Published on May 25th, 2012 | by Tim Good0
Here’s how you fix Slow Play on the PGA Tour
They’re almost all guilty of it. PGA Tour, European Tour, LPGA, Nationwide players across the board have been guilty of it. At one point or another everyone who’s ever played golf has been affected by it. Either by being the cause of it, or by being the victim of it, slow play has impacted the game across the world.
Recently in the pro tours there have been several dramatic examples of slow play and the tension that it brings. Kevin Nafamously wiggled and waggled and backoff shots while being heckled by ruthlessfans in the crowds. He knows he’s slow,and he says he’s trying to improve, but wedon’t realize how much pressure playersare under out there. I think we have adecent idea, sure we haven’t experiencedit, but we know they’re playing formillions of dollars and their livelihoods.
Here’s the problem with the current system, which as it stands right now issues a warning for the first offense, a one-stroke penalty and a $5,000 fine for a second, three bad times gets you a two-stroke penalty and a $10,000 fine and an unheard of four bad times is a disqualification.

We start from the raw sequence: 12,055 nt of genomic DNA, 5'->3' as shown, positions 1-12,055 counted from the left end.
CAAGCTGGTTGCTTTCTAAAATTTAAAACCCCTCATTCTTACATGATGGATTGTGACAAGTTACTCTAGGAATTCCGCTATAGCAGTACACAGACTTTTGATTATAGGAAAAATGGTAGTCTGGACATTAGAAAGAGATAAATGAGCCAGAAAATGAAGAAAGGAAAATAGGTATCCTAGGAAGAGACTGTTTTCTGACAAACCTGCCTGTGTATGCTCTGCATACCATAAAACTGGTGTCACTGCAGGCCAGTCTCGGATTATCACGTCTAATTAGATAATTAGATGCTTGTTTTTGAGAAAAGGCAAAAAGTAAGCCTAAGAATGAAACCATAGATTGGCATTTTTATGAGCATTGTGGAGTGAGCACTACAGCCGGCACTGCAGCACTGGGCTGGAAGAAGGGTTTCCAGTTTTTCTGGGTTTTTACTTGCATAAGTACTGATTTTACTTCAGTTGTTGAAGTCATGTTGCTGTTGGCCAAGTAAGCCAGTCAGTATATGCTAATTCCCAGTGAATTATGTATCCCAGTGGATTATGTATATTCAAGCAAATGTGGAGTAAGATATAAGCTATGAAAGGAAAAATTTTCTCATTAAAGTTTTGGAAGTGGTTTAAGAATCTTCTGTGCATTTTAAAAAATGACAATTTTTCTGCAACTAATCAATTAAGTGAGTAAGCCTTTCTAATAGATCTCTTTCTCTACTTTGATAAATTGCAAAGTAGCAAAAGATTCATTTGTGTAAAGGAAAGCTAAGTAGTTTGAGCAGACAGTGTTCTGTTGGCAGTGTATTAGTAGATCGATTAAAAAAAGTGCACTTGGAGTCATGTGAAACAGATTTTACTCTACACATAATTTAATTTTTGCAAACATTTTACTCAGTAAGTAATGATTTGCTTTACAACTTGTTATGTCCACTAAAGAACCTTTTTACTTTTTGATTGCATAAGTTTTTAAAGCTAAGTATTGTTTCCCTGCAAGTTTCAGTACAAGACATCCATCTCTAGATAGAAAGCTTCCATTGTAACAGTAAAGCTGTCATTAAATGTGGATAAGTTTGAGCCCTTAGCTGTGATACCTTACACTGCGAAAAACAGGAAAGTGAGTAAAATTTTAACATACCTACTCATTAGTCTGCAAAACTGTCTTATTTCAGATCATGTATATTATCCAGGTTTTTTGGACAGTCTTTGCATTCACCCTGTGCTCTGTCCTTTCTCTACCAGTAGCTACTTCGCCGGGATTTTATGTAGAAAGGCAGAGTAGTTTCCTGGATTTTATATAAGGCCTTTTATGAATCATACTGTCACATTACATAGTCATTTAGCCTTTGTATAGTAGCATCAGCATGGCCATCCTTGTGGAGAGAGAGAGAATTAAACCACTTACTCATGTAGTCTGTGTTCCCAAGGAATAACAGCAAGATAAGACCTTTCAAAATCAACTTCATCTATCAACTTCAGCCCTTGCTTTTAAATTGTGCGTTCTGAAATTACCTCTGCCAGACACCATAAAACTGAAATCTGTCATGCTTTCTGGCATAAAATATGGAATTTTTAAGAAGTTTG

Anyone know the last time a player was given a one-stroke penalty for slow play? Way back in 1992, to Dillard Pruitt who ironically now serves on the PGA Tour’s rules committee. So it’s been twenty years since anyone was actually penalized for slow play, and yet slow play has persisted as a problem. It’s obvious that the system isn’t really working. The second part that doesn’t work is the fines. $5,000 and $10,000. Really, that’s the fine? That’s pocket change for these guys. When the winners’ share of the purse is usually somewhere well north of $900,000 is 5-grand really enough of a penalty?
If the tour wants to eliminate slow play, they need to get serious about it. First offense is a warning, that’s fair. Things happen and sometimes it takes a long time to execute a shot. But beyond that, if it happens again the problem is the player, not the circumstances. Second offense should be a two- stroke penalty issued immediately with a $50,000 fine. Harsh yes, but I’d be willing to bet it would only take one player being hit with this one for it to have its effect. Say goodbye to wiggles, waggles, backing off of shots and examining putts with everything short of a plumb line.
To read more from Tim follow his golf blog, Life From The Short Grass.com